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Putin meets top Chinese diplomat as Beijing’s Ukraine balancing act looks to be shifting in Moscow’s favor


HONG KONG — A flurry of European diplomatic activity over Russia’s war in Ukraine has offered a stark contrast this week: While President Joe Biden made a surprise visit to Kyiv, China’s top diplomat was heading to Moscow.

China’s top diplomat, Wang Yi, gave one of the strongest indications yet of the two countries’ strengthening ties on Wednesday.

“We are ready to deepen our strategic partnership,” he said according to Reuters. “Other countries cannot put pressure on our relations,” Wang added as he met with President Vladimir Putin, who said he was looking forward to a visit by Chinese President Xi Jinping.

The split screen reflects renewed fears that Western backing for Ukraine will be matched by China doubling down on its bet on the Kremlin. Beijing has been engaged in a delicate balancing act, experts told NBC News, but may find that increasingly strained as the conflict moves into its second year.

Washington has accused Beijing of providing Russia nonlethal military assistance against Ukraine, and even considering providing lethal aid. China denies the allegations, saying the U.S. has escalated the situation by sending weapons to Kyiv.

China’s foreign policy chief Wang Yi is welcomed by Vladimir Putin in Moscow on Feb. 22, 2023. Anton Novoderezhkin / AFP – Getty Images

Beijing insists it is committed to promoting peace talks to end the war in Ukraine, and will release a policy paper in the coming days explaining its views on a potential diplomatic settlement.

China is “deeply worried” the Ukraine conflict could spiral out of control, Foreign Minister Qin Gang said on Tuesday. “We urge certain countries to immediately stop fueling the fire,” he said at a security conference in Beijing, in an apparent reference to the United States.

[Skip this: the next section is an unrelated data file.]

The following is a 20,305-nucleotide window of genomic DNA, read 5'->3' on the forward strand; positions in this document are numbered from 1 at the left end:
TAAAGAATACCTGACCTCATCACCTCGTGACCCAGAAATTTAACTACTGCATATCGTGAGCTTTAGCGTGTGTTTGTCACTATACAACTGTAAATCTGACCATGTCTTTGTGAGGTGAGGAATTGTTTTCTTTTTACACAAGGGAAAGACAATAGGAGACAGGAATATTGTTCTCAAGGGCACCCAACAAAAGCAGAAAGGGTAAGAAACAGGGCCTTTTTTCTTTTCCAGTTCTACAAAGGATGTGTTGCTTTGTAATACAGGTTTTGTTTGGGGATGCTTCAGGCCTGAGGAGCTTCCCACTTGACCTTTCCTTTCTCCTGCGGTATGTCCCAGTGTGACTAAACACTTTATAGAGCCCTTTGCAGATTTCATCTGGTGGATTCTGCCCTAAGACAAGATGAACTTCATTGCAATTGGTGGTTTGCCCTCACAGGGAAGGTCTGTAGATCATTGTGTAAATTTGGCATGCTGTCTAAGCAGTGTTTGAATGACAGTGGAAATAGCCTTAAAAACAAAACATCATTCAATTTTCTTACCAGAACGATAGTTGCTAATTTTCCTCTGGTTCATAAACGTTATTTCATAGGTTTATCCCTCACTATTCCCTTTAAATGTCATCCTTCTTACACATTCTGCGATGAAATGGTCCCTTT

China and Russia, both major powers that share a 2,500-mile border, view themselves as counterweights to American global dominance. Their relationship has been under greater scrutiny since last February, when Xi and Putin released a lengthy joint statement declaring a “no limits” partnership just weeks before Moscow invaded Ukraine.

The two leaders, who have met more than three dozen times in the past decade, have “a very good personal relationship [and] call each other old friends,” said Zheng Wang, director of the Center for Peace and Conflict Studies at Seton Hall University in New Jersey.

Since the war began a year ago, China has refrained from condemning Russia’s aggression while urging peace talks, expressing concern about the humanitarian situation and being careful to avoid violating international sanctions. 

China has been “trying to achieve two things at once,” said Joseph Torigian, an expert on China and Russia at American University in Washington.

“On the one hand, it wants to be supportive of Russia because, over the long term, they see Russia as a key partner in an increasingly competitive relationship with especially the United States,” he said. “But, at the same time, they’re concerned about economic and reputational cost, especially in the European Union.”

While trade with Beijing may help the Kremlin’s war machine, there has so far been little evidence of China “breaking sanctions and providing lethal material or weapons to Russia,” Torigian said. But as Russia struggles on the battlefield, he added, China “may come under increasing pressure from the Russian Federation for assistance that might put them in an increasingly difficult spot.”

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